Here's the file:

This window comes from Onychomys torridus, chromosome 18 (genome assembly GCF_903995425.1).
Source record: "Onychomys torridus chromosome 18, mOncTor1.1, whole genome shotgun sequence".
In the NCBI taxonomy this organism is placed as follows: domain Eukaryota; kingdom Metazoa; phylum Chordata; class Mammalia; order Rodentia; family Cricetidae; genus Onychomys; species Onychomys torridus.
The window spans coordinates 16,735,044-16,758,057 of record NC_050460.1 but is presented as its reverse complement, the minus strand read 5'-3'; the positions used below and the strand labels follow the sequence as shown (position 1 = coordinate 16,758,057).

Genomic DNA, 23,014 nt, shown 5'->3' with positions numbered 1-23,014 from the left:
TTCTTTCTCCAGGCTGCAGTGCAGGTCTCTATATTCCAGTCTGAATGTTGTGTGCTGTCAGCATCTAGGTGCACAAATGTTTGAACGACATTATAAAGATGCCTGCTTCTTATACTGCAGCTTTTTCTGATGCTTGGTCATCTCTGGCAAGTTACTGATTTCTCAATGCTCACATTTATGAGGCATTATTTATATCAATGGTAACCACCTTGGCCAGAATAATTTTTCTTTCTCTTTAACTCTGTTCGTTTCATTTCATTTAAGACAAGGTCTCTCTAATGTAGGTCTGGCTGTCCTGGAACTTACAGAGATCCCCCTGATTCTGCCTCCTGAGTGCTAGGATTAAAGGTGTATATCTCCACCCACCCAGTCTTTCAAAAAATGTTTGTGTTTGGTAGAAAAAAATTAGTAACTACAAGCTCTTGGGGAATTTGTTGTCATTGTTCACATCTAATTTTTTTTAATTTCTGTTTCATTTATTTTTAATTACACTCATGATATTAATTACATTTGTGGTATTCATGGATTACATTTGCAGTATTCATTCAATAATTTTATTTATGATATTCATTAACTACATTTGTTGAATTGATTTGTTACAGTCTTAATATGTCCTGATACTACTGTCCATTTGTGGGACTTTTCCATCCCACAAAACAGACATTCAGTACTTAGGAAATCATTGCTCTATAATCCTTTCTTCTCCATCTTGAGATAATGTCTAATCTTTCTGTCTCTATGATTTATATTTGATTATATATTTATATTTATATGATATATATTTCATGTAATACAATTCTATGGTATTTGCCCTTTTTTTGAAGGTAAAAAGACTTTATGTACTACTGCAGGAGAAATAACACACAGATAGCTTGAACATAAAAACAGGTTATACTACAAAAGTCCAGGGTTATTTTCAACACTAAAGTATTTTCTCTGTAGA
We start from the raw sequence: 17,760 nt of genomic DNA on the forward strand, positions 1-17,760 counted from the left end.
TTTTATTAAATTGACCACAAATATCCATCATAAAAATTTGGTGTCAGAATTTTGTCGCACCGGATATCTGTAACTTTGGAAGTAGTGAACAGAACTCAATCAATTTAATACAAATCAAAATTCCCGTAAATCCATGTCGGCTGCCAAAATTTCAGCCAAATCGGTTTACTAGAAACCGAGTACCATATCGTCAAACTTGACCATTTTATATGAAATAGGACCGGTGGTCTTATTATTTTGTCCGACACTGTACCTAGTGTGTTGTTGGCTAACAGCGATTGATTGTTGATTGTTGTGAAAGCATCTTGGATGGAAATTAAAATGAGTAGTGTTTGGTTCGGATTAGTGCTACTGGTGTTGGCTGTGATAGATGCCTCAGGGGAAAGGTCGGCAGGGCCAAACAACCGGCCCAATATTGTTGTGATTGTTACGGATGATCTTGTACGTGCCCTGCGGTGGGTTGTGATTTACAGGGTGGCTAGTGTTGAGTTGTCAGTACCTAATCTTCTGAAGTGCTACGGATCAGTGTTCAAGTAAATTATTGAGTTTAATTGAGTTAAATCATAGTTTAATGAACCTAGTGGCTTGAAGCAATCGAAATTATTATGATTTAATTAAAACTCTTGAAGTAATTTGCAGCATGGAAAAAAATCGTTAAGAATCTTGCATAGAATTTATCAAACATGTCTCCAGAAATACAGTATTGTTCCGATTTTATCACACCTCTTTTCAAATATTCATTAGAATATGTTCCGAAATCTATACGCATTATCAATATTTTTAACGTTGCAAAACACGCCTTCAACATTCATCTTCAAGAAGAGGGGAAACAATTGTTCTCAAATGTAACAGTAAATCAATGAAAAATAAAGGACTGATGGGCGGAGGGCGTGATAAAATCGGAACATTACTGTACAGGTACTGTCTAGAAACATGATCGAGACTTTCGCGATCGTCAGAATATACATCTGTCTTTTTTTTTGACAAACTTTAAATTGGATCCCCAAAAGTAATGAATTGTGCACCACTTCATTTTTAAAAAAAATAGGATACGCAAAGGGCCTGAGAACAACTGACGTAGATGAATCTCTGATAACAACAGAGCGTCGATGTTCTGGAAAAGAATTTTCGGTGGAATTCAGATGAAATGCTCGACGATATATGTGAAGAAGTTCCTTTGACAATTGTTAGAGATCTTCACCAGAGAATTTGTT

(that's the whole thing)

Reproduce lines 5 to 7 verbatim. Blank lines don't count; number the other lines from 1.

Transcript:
Genomic DNA, 23,014 nt, shown 5'->3' with positions numbered 1-23,014 from the left:
TTCTTTCTCCAGGCTGCAGTGCAGGTCTCTATATTCCAGTCTGAATGTTGTGTGCTGTCAGCATCTAGGTGCACAAATGTTTGAACGACATTATAAAGATGCCTGCTTCTTATACTGCAGCTTTTTCTGATGCTTGGTCATCTCTGGCAAGTTACTGATTTCTCAATGCTCACATTTATGAGGCATTATTTATATCAATGGTAACCACCTTGGCCAGAATAATTTTTCTTTCTCTTTAACTCTGTTCGTTTCATTTCATTTAAGACAAGGTCTCTCTAATGTAGGTCTGGCTGTCCTGGAACTTACAGAGATCCCCCTGATTCTGCCTCCTGAGTGCTAGGATTAAAGGTGTATATCTCCACCCACCCAGTCTTTCAAAAAATGTTTGTGTTTGGTAGAAAAAAATTAGTAACTACAAGCTCTTGGGGAATTTGTTGTCATTGTTCACATCTAATTTTTTTTAATTTCTGTTTCATTTATTTTTAATTACACTCATGATATTAATTACATTTGTGGTATTCATGGATTACATTTGCAGTATTCATTCAATAATTTTATTTATGATATTCATTAACTACATTTGTTGAATTGATTTGTTACAGTCTTAATATGTCCTGATACTACTGTCCATTTGTGGGACTTTTCCATCCCACAAAACAGACATTCAGTACTTAGGAAATCATTGCTCTATAATCCTTTCTTCTCCATCTTGAGATAATGTCTAATCTTTCTGTCTCTATGATTTATATTTGATTATATATTTATATTTATATGATATATATTTCATGTAATACAATTCTATGGTATTTGCCCTTTTTTTGAAGGTAAAAAGACTTTATGTACTACTGCAGGAGAAATAACACACAGATAGCTTGAACATAAAAACAGGTTATACTACAAAAGTCCAGGGTTATTTTCAACACTAAAGTATTTTCTCTGTAGA
We start from the raw sequence: 17,760 nt of genomic DNA on the forward strand, positions 1-17,760 counted from the left end.